The Dalai Lama says, “Empathy is the most precious human quality.” During these stressful times, it’s easy to get overwhelmed. I feel passionately that empathy is the medicine the world needs right now.
Empathy doesn’t make you a sentimental softy without discernment. It allows you to keep your heart open to foster tolerance and understanding. In my new book The Empath’s Survival Guide, I discuss the following intriguing scientific explanations of empathy and empaths. These will help us more deeply understand the power of empathy so we can utilize and honor it in our lives.
- The Mirror Neuron System
Researchers have discovered a specialized group of brain cells that are responsible for compassion. These cells enable everyone to mirror emotions—to share another person’s pain, fear, or joy. Because empaths are thought to have hyper-responsive mirror neurons, we deeply resonate with other people’s feelings.
- Electromagnetic Fields
The second finding is based on the fact that both the brain and the heart generate electromagnetic fields. According to the HeartMath Institute, these fields transmit information about people’s thoughts and emotions. Empaths may be particularly sensitive to this input and tend to become overwhelmed by it.
- Emotional Contagion
Research has shown that many people pick up the emotions of those around them. For instance, one crying infant will set off a wave of crying in a hospital ward. Or one person loudly expressing anxiety in the workplace can spread it to other workers. People commonly catch other people’s feelings in groups.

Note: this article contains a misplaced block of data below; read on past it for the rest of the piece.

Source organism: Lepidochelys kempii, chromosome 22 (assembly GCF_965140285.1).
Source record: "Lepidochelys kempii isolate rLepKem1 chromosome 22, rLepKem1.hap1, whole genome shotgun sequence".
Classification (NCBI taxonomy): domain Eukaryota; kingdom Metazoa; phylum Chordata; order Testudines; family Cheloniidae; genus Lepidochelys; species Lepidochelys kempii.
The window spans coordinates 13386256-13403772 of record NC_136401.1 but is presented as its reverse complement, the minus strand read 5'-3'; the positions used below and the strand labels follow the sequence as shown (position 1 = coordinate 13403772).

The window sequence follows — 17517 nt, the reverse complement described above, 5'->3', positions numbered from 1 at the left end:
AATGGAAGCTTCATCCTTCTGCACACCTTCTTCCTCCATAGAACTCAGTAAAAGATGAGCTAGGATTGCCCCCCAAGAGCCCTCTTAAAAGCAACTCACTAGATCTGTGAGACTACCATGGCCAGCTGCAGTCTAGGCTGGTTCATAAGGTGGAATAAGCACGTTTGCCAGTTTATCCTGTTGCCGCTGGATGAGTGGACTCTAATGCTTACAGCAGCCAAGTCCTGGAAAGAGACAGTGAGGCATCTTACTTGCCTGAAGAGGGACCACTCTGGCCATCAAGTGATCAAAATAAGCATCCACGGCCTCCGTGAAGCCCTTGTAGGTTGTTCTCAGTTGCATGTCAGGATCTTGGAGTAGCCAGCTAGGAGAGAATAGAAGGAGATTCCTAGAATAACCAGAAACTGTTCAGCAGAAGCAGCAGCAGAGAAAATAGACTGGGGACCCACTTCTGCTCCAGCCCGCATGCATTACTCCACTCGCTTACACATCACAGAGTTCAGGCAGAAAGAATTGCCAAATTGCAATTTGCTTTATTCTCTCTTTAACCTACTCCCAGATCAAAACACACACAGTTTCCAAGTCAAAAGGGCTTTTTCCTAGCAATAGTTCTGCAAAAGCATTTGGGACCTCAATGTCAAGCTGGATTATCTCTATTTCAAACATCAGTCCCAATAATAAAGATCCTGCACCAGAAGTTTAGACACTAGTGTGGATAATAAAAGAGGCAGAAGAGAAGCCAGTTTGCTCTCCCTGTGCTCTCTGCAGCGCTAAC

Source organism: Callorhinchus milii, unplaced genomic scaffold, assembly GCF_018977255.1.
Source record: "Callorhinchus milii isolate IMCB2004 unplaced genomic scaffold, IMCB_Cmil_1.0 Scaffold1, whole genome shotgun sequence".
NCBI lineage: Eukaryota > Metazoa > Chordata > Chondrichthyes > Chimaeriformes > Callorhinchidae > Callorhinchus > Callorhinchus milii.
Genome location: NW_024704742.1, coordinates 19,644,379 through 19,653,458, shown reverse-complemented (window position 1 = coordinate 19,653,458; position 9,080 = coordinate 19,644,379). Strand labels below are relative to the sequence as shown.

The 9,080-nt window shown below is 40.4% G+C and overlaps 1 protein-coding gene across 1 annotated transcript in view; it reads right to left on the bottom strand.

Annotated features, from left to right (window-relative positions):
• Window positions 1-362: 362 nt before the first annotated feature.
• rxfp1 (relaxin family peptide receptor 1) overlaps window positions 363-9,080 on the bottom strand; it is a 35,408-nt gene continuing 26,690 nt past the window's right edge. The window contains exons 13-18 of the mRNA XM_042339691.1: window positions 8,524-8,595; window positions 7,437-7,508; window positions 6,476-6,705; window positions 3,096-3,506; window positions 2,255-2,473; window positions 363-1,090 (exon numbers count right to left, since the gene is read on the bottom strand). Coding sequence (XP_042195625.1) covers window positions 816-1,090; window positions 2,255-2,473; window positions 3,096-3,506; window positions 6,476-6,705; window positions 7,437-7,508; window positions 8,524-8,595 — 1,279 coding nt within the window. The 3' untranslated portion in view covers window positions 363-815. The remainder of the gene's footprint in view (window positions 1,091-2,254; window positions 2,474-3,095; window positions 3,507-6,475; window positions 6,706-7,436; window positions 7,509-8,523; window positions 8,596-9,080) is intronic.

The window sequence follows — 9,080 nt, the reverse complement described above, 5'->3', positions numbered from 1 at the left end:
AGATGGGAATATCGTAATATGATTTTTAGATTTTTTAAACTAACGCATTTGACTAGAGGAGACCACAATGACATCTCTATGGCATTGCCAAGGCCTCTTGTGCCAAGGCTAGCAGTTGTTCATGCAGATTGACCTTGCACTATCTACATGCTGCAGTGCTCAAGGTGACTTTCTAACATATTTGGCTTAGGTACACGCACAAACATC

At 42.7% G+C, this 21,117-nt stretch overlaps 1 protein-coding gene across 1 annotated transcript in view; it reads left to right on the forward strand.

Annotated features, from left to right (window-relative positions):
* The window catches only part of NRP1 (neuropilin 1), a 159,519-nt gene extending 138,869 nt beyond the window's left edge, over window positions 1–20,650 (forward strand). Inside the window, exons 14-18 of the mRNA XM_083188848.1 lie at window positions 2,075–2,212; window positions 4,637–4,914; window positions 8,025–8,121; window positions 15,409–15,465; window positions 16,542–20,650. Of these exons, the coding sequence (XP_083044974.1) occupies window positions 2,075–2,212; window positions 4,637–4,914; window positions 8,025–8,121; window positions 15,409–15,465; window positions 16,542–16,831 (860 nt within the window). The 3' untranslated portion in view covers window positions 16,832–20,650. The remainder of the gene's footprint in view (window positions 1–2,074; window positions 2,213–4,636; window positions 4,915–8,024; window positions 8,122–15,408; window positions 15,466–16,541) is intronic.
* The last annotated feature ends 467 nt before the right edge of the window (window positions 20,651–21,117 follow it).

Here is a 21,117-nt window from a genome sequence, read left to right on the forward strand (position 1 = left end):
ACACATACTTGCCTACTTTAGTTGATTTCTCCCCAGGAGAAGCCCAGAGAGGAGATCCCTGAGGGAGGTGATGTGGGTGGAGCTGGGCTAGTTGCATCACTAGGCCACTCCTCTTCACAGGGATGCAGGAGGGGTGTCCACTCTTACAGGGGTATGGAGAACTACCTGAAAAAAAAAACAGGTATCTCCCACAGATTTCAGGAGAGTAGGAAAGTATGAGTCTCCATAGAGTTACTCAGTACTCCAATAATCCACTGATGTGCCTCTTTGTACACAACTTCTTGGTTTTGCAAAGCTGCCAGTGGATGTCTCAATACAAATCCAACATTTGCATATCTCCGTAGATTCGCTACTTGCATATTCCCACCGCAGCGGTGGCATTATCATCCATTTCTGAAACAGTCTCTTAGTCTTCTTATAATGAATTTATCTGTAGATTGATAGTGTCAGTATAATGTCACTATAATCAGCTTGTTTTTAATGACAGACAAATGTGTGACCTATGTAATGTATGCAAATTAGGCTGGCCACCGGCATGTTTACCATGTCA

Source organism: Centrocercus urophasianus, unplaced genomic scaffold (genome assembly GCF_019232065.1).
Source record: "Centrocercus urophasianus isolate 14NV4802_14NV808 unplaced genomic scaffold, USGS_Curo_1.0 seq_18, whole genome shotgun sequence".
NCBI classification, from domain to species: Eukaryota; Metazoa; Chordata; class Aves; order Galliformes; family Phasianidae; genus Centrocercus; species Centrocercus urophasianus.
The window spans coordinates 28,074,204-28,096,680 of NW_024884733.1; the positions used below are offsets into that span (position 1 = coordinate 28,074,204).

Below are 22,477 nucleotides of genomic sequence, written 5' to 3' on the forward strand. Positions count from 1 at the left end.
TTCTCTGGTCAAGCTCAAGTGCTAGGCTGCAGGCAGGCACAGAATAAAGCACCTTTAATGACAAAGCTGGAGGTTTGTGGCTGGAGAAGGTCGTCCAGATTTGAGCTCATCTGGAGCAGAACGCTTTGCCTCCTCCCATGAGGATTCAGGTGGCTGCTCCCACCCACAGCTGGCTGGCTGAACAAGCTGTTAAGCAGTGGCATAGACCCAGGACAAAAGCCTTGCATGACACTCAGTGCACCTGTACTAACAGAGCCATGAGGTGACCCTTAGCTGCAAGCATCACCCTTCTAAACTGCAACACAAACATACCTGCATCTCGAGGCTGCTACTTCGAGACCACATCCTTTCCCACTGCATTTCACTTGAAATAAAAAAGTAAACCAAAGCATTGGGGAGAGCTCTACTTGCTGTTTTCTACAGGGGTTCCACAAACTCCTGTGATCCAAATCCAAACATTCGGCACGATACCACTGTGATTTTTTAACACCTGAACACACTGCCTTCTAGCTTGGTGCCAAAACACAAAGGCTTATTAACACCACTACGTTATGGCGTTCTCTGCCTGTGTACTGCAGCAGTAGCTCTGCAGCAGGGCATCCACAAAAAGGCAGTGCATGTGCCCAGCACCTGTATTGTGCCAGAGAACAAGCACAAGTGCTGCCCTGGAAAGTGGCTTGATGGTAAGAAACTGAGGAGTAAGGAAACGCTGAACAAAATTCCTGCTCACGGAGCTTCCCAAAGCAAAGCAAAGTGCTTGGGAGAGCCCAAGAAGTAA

- Increased Dopamine Sensitivity
The fourth finding involves dopamine, a neurotransmitter that increases the activity of neurons and is associated with the pleasure response. Research has shown that introverted empaths tend to have a higher sensitivity to dopamine than extroverts. Basically, they need less dopamine to feel happy.
The fifth finding, which I find particularly compelling, is the extraordinary state called “mirror-touch synesthesia.” Synesthesia is a neurological condition in which two different senses are paired in the brain. For instance, you see colors when you hear a piece of music or you taste words. Famous synesthetics include Isaac Newton, Billy Joel, and violinist Itzhak Perlman. However, with mirror-touch synesthesia, people can actually feel the emotions and sensations of others in their own bodies as if these were their own.
Studies show that one out of every five people is highly sensitive. It is my heartfelt wish that you or someone you love will benefit from The Empath’s Survival Guide and gain the tools to cherish your precious sensitivities. Get your free chapter and download bonus gifts.
Dr. Judith Orloff